I thank the Minister of State for being in the Seanad.
I am raising an important issue relating to direct provision and the Government's commitment to ending the current system for the reception and integration of people seeking refuge here in Ireland from conflict and persecution. I commend the Minister of State for the work undertaken in this area to date, specifically in the preparation of the White Paper on ending direct provision, which was published in February of this year. We are all aware of the inadequacy of the current direct provision system which has, as the Government has acknowledged, failed to respect the dignity and human rights of individuals and families within the system. Any new system for reception and integration must address those deficiencies and ensure that the human rights and dignity of those seeking protection from conflict and persecution are upheld.
The Irish State has relied too heavily on the private sector for the provision of direct provision accommodation over the last 21 years and this overreliance has failed people who so desperately need our care and support. The White Paper is ambitious in many areas and it goes some distance in terms of addressing the inadequacy of the direct provision system. I welcome many of its contributions, including those relating to women's health and period poverty, providing access to financial support equivalent to child benefit for families, and ensuring greater protection for unaccompanied minors. I also welcome the White Paper’s commitment to ending shared intimate living for families and to providing greater privacy for individuals within the system of accommodation.
My concern relates to the tendering process for the provision of accommodation for individuals and families seeking protection and refuge in Ireland. The White Paper emphasises the role to be played by the not-for-profit sector in the provision of accommodation. However, it does not explicitly state how or when this will be achieved. We presently do not have a timetable for the implementation of the new tendering process, nor are we aware of the steps which will be involved in the process for interested parties. My fear is that without a clear timeline and roadmap as to how this process will be implemented, not-for-profit organisations and social enterprises will be placed at a disadvantage in the tendering process.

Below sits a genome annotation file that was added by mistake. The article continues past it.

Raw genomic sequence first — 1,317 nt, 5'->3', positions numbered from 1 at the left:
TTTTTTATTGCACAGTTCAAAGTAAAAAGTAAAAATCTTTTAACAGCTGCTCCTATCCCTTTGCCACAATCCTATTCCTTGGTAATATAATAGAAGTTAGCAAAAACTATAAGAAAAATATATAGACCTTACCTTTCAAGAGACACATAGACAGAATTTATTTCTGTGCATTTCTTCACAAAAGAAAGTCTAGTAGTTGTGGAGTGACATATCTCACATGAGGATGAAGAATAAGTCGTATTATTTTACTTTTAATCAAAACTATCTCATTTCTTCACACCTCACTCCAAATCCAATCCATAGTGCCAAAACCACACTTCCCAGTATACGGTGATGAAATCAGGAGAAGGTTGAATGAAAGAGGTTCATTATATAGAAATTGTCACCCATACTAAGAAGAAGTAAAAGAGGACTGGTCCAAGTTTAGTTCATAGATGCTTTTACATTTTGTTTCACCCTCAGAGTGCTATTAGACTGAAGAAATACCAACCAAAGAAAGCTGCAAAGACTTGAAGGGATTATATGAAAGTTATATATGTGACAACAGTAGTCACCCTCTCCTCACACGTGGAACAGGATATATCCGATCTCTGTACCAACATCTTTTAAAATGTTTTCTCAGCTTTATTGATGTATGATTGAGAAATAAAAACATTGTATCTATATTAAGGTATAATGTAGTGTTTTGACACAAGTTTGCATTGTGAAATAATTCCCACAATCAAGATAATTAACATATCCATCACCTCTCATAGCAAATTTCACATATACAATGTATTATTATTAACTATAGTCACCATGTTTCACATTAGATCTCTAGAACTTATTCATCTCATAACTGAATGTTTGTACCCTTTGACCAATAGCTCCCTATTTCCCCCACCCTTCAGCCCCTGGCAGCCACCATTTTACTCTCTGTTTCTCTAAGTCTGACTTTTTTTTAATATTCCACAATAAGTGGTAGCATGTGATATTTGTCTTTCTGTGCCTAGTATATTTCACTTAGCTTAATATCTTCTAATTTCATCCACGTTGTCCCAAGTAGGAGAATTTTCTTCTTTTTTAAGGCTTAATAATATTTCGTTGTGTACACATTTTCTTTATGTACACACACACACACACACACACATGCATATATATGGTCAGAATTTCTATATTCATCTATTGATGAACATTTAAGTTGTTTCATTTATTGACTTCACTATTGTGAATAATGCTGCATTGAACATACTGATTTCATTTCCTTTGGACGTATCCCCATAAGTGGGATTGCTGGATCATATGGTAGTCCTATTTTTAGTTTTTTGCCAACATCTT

Entering a submission for a tender is an expensive, time-consuming and risky process and not-for-profits and social enterprises are, by nature, less well-resourced than for-profit entities and more risk averse. As a result, my concern is that the new multistrand system for the provision of accommodation will ultimately favour for-profit enterprises, leaving us in a situation where the dignity and human rights of vulnerable people continue to be disrespected for the sake of profit.
I ask that the Minister of State provides an update regarding the timeline for implementation of the multistrand system for the provision of accommodation, and clarifies which strands are likely to be available at different stages throughout the implementation of the White Paper. I ask the Minister of State to outline the progress made in terms of the new procurement process and the steps involved for interested parties, if possible, at this stage. Traditionally competitive tendering processes are best suited to the private sector and in other instances, non-profit organisations have entered into service-level agreements with State bodies, such as the HSE and Tusla, to facilitate their involvement in provision of services. Has the Minister of State explored a service level agreement, SLA, process, rather than a tendering process? Additionally, I ask if the Department has considered the possibility of piloting a not-for-profit-owned or accommodation scheme while the implementation of the White Paper is under way? In implementing a pilot model, a not-for-profit or social enterprise could demonstrate the immediate viability of a better standard of care for those seeking refuge here in Ireland. We do not have to wait until 2024 to demonstrate that an alternative to the current model exists. I would encourage the Minister of State to consider this, if the Department has not already done so. While the promised winding down of the current system for reception and integration by 2024 is a welcome commitment, it is too far away for those individuals and families whose dignity and human rights are being pushed to their limits in direct provision today.